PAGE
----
Strava launches new initiatives to boost female participation in sports

Nike Women Spring 2023 campaign. Photography by Renell Medrano, US Nike Women Spring 2023 campaign. Photography by Renell Medrano, US

UK - Strava, a fitness app, is intensifying its efforts to promote female participation in sports through a series of new features. Recognising that women of all ages engage in sports far less than men – girls have 1.3 million fewer opportunities to play high school sports than boys have (source: Women’s Sports Foundation), Strava aims to support women in achieving active lifestyles.

Among the new features introduced are night heatmaps, which help athletes identify well-trafficked routes for safer training. This tool is particularly beneficial for female athletes who train early in the morning or late at night.

The quick edit feature allows users to easily manage which details are shared with the community. This includes editing activity names and adjusting privacy settings to hide start times, maps or other workout stats, giving athletes greater control over their data.

As part of its Strive for More initiative, Strava has partnered with media and commerce company TOGETHXR to promote women’s sports. This collaboration includes a £78,588 ($100,000, €92,186) donation to the Alex Morgan Foundation, supporting its mission to help women confidently pursue active lifestyles.

This reflects a trend we've analysed where sporting companies rebrand to encourage Gen Z and female participation, focusing on diversity, inclusiveness, community and safety.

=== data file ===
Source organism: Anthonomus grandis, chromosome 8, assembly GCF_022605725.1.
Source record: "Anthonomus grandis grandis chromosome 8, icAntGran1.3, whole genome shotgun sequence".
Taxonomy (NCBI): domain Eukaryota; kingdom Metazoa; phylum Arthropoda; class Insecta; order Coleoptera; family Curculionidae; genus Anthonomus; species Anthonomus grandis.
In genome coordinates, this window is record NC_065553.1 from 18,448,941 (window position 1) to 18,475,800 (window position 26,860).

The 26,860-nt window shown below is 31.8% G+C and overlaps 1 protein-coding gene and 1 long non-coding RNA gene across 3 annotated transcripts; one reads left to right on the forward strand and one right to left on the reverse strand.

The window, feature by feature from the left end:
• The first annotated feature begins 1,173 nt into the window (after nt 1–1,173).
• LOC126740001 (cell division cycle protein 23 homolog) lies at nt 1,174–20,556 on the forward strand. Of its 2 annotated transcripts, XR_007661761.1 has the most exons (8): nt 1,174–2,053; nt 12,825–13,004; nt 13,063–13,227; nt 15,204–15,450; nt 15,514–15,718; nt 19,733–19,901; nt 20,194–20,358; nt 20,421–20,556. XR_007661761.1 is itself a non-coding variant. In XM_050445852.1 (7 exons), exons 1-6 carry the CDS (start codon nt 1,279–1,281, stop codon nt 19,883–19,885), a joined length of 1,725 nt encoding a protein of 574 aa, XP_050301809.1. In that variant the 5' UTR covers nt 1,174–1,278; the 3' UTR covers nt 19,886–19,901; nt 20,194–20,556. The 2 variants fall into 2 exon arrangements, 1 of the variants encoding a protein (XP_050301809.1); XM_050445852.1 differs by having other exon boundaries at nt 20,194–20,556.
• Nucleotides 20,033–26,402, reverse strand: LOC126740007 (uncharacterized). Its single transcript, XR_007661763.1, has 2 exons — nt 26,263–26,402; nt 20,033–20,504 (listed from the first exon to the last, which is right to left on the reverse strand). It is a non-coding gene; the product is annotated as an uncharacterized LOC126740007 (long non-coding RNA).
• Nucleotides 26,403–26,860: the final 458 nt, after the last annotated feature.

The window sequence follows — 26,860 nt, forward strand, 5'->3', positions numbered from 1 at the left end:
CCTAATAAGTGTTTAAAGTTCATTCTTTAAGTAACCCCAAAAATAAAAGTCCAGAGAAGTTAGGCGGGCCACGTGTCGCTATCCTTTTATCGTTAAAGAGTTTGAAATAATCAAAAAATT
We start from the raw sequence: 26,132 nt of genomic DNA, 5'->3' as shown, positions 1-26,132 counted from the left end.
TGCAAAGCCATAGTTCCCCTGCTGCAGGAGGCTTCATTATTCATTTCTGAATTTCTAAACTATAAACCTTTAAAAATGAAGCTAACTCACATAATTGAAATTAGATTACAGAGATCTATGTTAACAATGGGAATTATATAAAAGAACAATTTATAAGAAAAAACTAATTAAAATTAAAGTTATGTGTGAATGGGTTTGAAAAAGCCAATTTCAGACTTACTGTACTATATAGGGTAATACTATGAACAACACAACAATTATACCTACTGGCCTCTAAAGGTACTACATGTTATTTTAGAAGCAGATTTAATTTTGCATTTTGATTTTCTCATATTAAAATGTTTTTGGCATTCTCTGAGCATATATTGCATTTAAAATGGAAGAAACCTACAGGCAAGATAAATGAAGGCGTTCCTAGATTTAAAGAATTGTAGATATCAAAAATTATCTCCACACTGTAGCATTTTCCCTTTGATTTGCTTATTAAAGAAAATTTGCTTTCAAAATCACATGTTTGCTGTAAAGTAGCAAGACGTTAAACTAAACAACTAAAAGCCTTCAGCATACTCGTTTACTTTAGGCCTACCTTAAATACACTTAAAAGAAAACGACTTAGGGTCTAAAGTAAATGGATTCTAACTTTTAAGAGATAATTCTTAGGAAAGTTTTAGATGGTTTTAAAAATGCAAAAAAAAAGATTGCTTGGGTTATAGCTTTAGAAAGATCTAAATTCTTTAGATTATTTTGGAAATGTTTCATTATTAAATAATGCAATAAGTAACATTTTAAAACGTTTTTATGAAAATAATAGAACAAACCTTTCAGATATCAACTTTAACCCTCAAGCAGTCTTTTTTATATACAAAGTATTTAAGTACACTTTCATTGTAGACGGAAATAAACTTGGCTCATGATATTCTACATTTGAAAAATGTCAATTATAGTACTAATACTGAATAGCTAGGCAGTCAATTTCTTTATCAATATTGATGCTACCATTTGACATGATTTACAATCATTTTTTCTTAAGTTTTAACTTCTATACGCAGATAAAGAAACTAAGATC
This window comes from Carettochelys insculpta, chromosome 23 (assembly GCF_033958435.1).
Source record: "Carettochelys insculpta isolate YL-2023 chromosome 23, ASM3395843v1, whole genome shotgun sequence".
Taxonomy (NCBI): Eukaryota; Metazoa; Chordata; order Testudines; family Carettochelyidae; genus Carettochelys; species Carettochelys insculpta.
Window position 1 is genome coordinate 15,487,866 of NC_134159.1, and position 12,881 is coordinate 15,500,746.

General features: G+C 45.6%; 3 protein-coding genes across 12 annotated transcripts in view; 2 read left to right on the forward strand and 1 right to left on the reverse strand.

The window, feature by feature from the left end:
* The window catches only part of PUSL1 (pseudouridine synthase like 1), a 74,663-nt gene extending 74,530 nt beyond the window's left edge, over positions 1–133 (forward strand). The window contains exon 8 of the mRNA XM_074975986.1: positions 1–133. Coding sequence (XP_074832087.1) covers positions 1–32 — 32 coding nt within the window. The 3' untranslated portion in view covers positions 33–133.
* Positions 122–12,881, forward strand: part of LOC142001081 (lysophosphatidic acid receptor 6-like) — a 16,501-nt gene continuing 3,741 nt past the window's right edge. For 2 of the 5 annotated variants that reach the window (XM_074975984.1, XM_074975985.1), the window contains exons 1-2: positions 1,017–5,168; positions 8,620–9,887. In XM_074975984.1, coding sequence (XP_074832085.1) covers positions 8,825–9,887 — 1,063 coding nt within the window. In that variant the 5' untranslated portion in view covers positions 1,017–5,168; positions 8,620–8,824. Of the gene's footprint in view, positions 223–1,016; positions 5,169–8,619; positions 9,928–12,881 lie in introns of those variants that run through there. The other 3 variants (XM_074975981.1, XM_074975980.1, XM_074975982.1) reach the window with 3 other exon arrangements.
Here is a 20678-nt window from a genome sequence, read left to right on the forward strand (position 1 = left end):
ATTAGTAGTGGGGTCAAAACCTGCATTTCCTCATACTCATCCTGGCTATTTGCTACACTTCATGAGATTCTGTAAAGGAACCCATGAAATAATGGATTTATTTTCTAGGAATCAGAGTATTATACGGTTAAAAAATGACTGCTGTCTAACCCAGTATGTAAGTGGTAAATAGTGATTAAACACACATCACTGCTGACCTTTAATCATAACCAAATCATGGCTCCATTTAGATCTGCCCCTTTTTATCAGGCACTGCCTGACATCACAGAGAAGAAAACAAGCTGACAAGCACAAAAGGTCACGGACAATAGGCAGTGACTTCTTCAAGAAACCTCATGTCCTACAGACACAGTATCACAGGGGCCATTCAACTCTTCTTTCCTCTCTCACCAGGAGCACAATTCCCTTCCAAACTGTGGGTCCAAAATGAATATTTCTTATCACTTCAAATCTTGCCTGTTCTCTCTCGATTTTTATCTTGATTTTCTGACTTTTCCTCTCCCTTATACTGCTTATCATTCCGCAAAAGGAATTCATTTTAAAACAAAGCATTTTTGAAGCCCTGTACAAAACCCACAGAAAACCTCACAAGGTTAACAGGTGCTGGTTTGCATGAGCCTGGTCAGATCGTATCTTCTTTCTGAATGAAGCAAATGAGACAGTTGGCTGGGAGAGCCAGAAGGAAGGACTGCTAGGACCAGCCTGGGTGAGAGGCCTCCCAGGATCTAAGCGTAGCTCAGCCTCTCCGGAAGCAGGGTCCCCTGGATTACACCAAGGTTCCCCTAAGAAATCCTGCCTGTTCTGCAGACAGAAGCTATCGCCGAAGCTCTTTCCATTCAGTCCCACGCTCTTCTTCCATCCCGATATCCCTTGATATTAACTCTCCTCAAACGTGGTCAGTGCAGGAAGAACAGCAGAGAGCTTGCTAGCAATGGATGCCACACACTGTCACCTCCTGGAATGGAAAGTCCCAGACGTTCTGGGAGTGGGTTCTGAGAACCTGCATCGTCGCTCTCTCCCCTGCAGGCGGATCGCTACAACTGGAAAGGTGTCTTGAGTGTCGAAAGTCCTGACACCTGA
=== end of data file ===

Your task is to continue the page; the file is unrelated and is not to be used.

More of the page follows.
Strategic opportunity

How can your business ensure the safety of its users? Develop safety features and advanced privacy controls, allowing users to manage what information they share and with whom, ensuring concerns of particularly vulnerable groups are met

Stat: Gen Z employees more likely to bend workplace rules

After Hours by Shauna Summers via DTS, Germany After Hours by Shauna Summers via DTS, Germany

Global – A new report by ethics and compliance firm LRN Corporation reveals that Gen Z employees are more inclined to break workplace rules compared to their older counterparts. The study found that 22% of Gen Z respondents admitted to engaging in unethical conduct in the workplace within the past year, compared to just 9% of Baby Boomers. These findings are based on a survey of more than 8,500 employees from major organisations across 15 countries and 13 industries.

With 21% of observed misconduct going unreported due to fears of retaliation or the belief that concerns would not be addressed, LRN’s report underscores the importance of a strong ethical culture in business performance. Companies with robust ethical cultures reportedly see a 50% higher performance in metrics such as customer satisfaction and innovation. 'There are several realities organisations need to address, from an evident lack of trust in the system of procedural justice and a worrying proportion of individuals, particularly among Gen Z, not adverse to rule-breaking,' said Ty Francis, LRN's chief advisory officer, in a statement.

For more insights on young people’s behaviour regarding work, success and achievements, see our Gen Z Now and Next: From Vision to Contradiction macrotrend report.

Strategic opportunity

Build a workplace culture where all employees, including Gen Z, feel valued and heard. Regularly survey employees to understand their concerns and address issues promptly to build trust and commitment